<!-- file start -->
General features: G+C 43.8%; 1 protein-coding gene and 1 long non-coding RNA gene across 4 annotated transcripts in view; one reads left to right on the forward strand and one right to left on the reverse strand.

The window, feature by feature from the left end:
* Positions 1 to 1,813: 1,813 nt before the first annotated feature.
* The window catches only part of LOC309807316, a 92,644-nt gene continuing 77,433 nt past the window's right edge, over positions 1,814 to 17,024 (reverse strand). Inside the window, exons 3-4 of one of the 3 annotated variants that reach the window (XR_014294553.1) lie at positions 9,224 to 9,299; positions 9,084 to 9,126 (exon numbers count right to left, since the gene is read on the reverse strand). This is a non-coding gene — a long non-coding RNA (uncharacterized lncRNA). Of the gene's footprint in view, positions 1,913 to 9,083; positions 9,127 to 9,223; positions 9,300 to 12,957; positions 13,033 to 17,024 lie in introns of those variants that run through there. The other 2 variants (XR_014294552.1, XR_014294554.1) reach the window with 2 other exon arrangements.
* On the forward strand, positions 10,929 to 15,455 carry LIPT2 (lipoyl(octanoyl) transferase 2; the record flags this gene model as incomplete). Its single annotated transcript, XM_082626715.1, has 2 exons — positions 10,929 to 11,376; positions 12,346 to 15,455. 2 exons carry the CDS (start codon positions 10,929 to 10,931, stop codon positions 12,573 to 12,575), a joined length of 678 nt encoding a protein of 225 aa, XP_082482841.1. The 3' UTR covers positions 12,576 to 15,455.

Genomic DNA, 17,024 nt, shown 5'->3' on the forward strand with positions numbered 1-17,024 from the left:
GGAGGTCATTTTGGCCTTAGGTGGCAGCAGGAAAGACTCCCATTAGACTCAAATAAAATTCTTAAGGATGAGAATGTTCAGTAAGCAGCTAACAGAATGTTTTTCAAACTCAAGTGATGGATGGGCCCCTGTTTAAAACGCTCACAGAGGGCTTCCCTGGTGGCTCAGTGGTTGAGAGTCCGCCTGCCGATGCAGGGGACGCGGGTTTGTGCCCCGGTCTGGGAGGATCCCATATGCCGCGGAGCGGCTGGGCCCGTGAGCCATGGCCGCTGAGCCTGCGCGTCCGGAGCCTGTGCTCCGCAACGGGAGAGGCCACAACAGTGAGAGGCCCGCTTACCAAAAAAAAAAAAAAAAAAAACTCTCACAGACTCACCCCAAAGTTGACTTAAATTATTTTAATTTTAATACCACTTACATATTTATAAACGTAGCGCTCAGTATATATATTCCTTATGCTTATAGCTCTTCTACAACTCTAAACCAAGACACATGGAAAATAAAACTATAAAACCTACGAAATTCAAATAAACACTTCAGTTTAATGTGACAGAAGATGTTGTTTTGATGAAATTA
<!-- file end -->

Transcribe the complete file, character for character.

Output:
General features: G+C 43.8%; 1 protein-coding gene and 1 long non-coding RNA gene across 4 annotated transcripts in view; one reads left to right on the forward strand and one right to left on the reverse strand.

The window, feature by feature from the left end:
* Positions 1 to 1,813: 1,813 nt before the first annotated feature.
* The window catches only part of LOC309807316, a 92,644-nt gene continuing 77,433 nt past the window's right edge, over positions 1,814 to 17,024 (reverse strand). Inside the window, exons 3-4 of one of the 3 annotated variants that reach the window (XR_014294553.1) lie at positions 9,224 to 9,299; positions 9,084 to 9,126 (exon numbers count right to left, since the gene is read on the reverse strand). This is a non-coding gene — a long non-coding RNA (uncharacterized lncRNA). Of the gene's footprint in view, positions 1,913 to 9,083; positions 9,127 to 9,223; positions 9,300 to 12,957; positions 13,033 to 17,024 lie in introns of those variants that run through there. The other 2 variants (XR_014294552.1, XR_014294554.1) reach the window with 2 other exon arrangements.
* On the forward strand, positions 10,929 to 15,455 carry LIPT2 (lipoyl(octanoyl) transferase 2; the record flags this gene model as incomplete). Its single annotated transcript, XM_082626715.1, has 2 exons — positions 10,929 to 11,376; positions 12,346 to 15,455. 2 exons carry the CDS (start codon positions 10,929 to 10,931, stop codon positions 12,573 to 12,575), a joined length of 678 nt encoding a protein of 225 aa, XP_082482841.1. The 3' UTR covers positions 12,576 to 15,455.

Genomic DNA, 17,024 nt, shown 5'->3' on the forward strand with positions numbered 1-17,024 from the left:
GGAGGTCATTTTGGCCTTAGGTGGCAGCAGGAAAGACTCCCATTAGACTCAAATAAAATTCTTAAGGATGAGAATGTTCAGTAAGCAGCTAACAGAATGTTTTTCAAACTCAAGTGATGGATGGGCCCCTGTTTAAAACGCTCACAGAGGGCTTCCCTGGTGGCTCAGTGGTTGAGAGTCCGCCTGCCGATGCAGGGGACGCGGGTTTGTGCCCCGGTCTGGGAGGATCCCATATGCCGCGGAGCGGCTGGGCCCGTGAGCCATGGCCGCTGAGCCTGCGCGTCCGGAGCCTGTGCTCCGCAACGGGAGAGGCCACAACAGTGAGAGGCCCGCTTACCAAAAAAAAAAAAAAAAAAAACTCTCACAGACTCACCCCAAAGTTGACTTAAATTATTTTAATTTTAATACCACTTACATATTTATAAACGTAGCGCTCAGTATATATATTCCTTATGCTTATAGCTCTTCTACAACTCTAAACCAAGACACATGGAAAATAAAACTATAAAACCTACGAAATTCAAATAAACACTTCAGTTTAATGTGACAGAAGATGTTGTTTTGATGAAATTA